First of all， the adversary of the US in its “War on Terror” in Afghanistan was not terrorist organizations. Although the US launched the War in Afghanistan in the name of “anti-terrorism”， its greatest adversary in the country was the Taliban. At the their peak， the US-led NATO forces reached 100，000， but in spite of it， they failed in thorough destruction of the Taliban in their tens of thousands of men in arms. The US-trained Afghan government forces， though claimed to have 300，000 troops， could not do a thing about the Taliban. In the end， the US， under the pretext of dealing with the challenge of “major country competition”， could do nothing but free itself from the “quagmire” of Afghanistan. On February 29， 2020， the US and the Taliban signed the Doha agreement for a full US withdrawal of troops， and by August 30， 2021， the US pulled out all its forces in a very disorganized manner. Though the US is gone， the chaos created and left behind by it still remains.
Secondly， the “selective anti-terrorism” of the US has turned Afghanistan into a haven of quite a number of terrorist organizations. The US “anti-terrorism” served its political purpose. In 2015， as the Taliban held talks with the Afghan government， the US released the intelligence that Mullah Omar， the leader of the Taliban， had died of illness in Karachi three years before， causing a split within the Taliban and creating an opportunity for the ISIS to penetrate the organization. Now those who pose a real terrorist threat to Afghanistan are some of the members of the “Khorasan Province” （ISIS-KP）， extremists split from the Taliban. The US boasted powerful anti-terrorist intelligence and striking capacities in Afghanistan. Then， the question is why the US had failed to strike effectively at the ISIS-KP in the five years before its withdrawal？ Former US Secretary of State Pompeo even announced to remove the Eastern Turkistan Islamic Movement （ETIM） from the list of US designated international terrorist organizations， which could not but reflect the underlying US considerations of “anti-terrorism”. Though the US has withdrawn from the country， the many terrorist organizations it left behind continue to threat and harm Afghanistan and other countries.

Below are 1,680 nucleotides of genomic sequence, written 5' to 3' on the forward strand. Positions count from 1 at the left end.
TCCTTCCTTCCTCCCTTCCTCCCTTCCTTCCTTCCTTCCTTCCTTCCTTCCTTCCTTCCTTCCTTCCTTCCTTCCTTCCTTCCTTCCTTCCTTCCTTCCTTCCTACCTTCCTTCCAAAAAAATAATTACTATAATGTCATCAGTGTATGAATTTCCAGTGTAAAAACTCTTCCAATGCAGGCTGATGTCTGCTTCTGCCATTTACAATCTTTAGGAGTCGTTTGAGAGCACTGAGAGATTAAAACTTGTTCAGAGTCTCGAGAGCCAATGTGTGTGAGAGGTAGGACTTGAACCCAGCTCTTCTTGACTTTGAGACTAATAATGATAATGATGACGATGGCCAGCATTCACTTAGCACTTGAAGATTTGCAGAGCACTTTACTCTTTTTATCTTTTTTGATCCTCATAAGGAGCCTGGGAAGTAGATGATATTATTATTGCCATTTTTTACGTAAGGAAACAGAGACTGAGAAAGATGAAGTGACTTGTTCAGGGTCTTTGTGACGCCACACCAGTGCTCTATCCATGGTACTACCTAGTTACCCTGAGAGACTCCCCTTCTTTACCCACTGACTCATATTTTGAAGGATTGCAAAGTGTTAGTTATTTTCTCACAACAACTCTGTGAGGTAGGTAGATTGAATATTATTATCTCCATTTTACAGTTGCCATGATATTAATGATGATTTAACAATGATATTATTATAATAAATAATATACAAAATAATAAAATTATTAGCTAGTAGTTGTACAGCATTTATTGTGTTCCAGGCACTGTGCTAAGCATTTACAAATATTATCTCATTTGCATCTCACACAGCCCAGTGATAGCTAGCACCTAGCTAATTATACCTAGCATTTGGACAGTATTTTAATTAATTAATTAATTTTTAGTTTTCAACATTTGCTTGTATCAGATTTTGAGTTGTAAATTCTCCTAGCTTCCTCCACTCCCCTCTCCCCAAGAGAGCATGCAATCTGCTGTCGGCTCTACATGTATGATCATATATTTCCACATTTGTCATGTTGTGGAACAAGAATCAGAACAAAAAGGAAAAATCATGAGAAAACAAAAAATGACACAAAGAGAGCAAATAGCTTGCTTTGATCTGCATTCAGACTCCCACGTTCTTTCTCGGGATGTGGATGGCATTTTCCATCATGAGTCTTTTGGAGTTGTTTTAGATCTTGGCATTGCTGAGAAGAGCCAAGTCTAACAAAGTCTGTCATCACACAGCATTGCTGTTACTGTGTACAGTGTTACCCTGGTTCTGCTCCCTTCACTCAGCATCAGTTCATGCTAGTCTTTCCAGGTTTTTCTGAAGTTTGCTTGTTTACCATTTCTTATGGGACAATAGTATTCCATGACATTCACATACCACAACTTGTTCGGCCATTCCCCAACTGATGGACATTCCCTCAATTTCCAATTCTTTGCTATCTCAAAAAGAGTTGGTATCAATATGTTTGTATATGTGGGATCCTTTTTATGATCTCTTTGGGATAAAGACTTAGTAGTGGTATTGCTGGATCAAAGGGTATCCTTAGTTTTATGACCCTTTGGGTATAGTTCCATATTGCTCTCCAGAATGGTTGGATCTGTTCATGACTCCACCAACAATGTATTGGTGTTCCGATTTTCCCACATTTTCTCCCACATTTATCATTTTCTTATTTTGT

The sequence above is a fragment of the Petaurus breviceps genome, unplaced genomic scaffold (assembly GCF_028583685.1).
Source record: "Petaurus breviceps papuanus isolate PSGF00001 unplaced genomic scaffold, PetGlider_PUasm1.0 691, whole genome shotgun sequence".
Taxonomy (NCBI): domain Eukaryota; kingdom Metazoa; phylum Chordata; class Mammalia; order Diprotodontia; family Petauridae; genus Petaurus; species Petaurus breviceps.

Anti-Terrorist Dilemma and Prospect Facing the New Taliban Government
The problems and troubles left behind by the War in Afghanistan continue to affect the overall situation of Afghanistan. Especially， terrorism that poses a great threat to the security of the country is the outstanding issue in Afghanistans future construction， development and peoples well being. If the Taliban can resolve this thorny issue as it has promised not only has to do with Afghanistans future but also causes one of the major concerns of the international community.
I.The Many Terrorist Organizations in Afghanistan Pose a Serious Threat to the International Community
Terrorist organizations in Afghanistan mainly fall into two categories. One category is terrorist organizations in antagonism with the Taliban， mainly the branch organization of the ISIS， the ISIS-KP， whose founding leader had been a former member of the Taliban and the Tehrik-i-Taliban Pakistan （TTP） who pledged allegiance to al-Baghdadi， the chieftain of the ISIS. Since June 2020 when al-Muhajir became the new leader of the ISIS-KP， its terrorist attacks have been on the increase. According to statistics， in the first four months of 2021， the ISIS-KP launched 77 terrorist attacks， much more frequent than in the same period of 2020.
Another category is terrorist organizations that are inextricably linked to the Taliban. Not only do they take Afghanistan for a place of hiding， training and developing， they also have contributed forces fighting for the Taliban against foreign occupation forces， the previous Afghan government force and the police， those groupings mainly including the al-Qaeda and its branch organizations al-Qaeda in the Indian Subcontinent （AQIS）， the Haqqani network， the TTP， the ETIM， and the Islamic Movement of Uzbekistan （IMU）. The al-Qaeda， with al-Zawahiri as its current leader， has expanded its sphere of influence to fifteen provinces. The AQIS is likely to become even more active in the Indian subcontinent. The Haqqani network， though attached to the Taliban in name， is indeed a semi-independent organization， its current leader Sirajuddin Haqqani being a member of the leadership of the Taliban. In November 2012， the UN Security Council put the Haqqani network on its sanction list on the ground of “participating， financing and supporting the activities planned by the Taliban， and posing a threat to peace， stability and security in Afghanistan”. At present， there are thousands of TTP combatants in Afghanistan， which generally recognized by the international community as a terrorist organization aiming to overthrow the Pakistani government. The ETIM in Afghanistan is mainly engaged in terrorist blackmailing and kidnapping activities to raise funds， its main target of attack being China. The members of the IMU are mainly from Uzbekistan， having moved to North Afghanistan after being crippled in Central Asia， and they depend on the Taliban for financing and arms.
II.Taliban Honoring Its Anti-Terrorist Promise Is the Key